In 1976, Popovich was earning around $100,000 a year, a big salary at the time. Nevertheless, he told Yetnikoff and Alexenburg that he wanted to return to Cleveland and start his own label. “They thought I was nuts,” he said years later. With two partners, $150,000 in seed money from CBS and a distribution deal with Epic, Popovich launched Cleveland International in 1977. Seven months after the label opened its doors, he was handed a tape of songs performed by Marvin Lee Aday, better-known as Meat Loaf.
Meat Loaf was an actor/singer with a powerful, almost operatic voice. In 1973 he was performing in More Than You Deserve, a musical at New York’s Public Theater, and befriended the show’s composer/lyricist, Jim Steinman. Together, Meat Loaf and Steinman began assembling seven of Steinman’s songs for an album that would eventually be released as Bat Out of Hell. Todd Rundgren, who had worked with everyone from Grand Funk Railroad to the New York Dolls, produced the album and played lead guitar. The record, a decidedly original mix of gothic rock and Wagnerian bombast, was rejected by one label after another. As Meat Loaf recalled, in his 1999 memoir To Hell and Back, “People at record companies hated it.”
One of the cruelest rejections came from Clive Davis, then president/CEO of Arista. Meat Loaf recalled what happened when he and Steinman tried to audition the songs in Davis’ office, with Steinman at the piano.
“We sing maybe two songs; that’s as far as we get and [Davis is] already shaking his head. ‘What are you two doing?’ He turns to me and he says, ‘You’re an actor. Actors don’t make records. You’re like Ethel Merman …’
“He turns to Steinman and says, ‘Do you know how to write a song?’ ” Meat Loaf wrote. “And then he starts really laying into Jim, ‘Have you ever listened to pop music? Have you ever heard any rock’n’roll music? … You should go downstairs when you leave here … and buy some rock’n’roll records…’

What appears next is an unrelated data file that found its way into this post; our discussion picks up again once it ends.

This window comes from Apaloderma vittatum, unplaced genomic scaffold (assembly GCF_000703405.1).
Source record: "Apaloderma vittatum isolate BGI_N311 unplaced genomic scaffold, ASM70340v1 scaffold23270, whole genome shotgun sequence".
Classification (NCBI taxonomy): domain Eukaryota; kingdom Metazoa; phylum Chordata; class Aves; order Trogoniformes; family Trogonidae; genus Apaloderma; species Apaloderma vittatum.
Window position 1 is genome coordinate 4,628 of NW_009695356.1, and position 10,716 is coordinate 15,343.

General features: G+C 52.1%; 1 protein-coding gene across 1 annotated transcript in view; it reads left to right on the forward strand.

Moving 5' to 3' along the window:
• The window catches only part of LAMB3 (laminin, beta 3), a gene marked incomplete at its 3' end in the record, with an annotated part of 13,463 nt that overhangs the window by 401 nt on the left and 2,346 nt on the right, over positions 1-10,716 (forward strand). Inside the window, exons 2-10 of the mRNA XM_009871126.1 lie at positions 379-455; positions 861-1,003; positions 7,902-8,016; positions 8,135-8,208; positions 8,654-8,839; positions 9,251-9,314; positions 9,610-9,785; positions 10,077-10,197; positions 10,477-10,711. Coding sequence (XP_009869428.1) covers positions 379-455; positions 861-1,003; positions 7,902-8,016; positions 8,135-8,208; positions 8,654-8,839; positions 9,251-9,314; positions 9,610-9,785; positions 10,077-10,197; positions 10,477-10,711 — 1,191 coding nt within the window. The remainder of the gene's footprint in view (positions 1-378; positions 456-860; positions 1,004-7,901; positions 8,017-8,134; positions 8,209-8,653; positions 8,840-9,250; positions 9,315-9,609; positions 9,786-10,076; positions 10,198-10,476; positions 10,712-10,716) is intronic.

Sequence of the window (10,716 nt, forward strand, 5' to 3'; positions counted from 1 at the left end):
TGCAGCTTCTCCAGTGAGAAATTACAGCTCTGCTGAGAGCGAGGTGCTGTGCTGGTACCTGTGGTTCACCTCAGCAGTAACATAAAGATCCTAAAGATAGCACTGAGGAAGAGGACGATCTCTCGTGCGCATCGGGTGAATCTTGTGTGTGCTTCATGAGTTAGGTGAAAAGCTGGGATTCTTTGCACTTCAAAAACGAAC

“We get down to the street [and] … I’m screaming towards the top of his building, ‘F— YOU, CLIVE!’ “
Popovich admitted that when he first heard Bat Out of Hell, he did not much care for it. The album had seven songs — three more than eight minutes long. Then he played the tape for two women whose opinions he trusted — his sister-in-law and his ex-wife — and they both loved it. “It grew on me,” said Popovich. “I started to think, ‘If it hits the radio and doesn’t sound like anything else, it could be a great thing.’ “
In October 1977, Cleveland International released Bat Out of Hell. Epic, the CBS label, distributed the album, but with little enthusiasm. Popovich and his partners began promoting the album aggressively, first getting radio play in Omaha, Neb., Cleveland and New York. By year’s end, the album had sold a respectable 140,000 copies by Popovich’s account, but the promotion people at Epic were still unmoved. Popovich, in a letter to his former boss Alexenburg, complained, “Some of your guys have given up.” Finally, in January 1978, Popovich arranged for Meat Loaf to perform at the CBS Records convention in New Orleans and, Popovich later recalled in courtroom testimony, Meat Loaf “tore the place up.” CBS finally got behind the album, he added, “and it exploded in America.”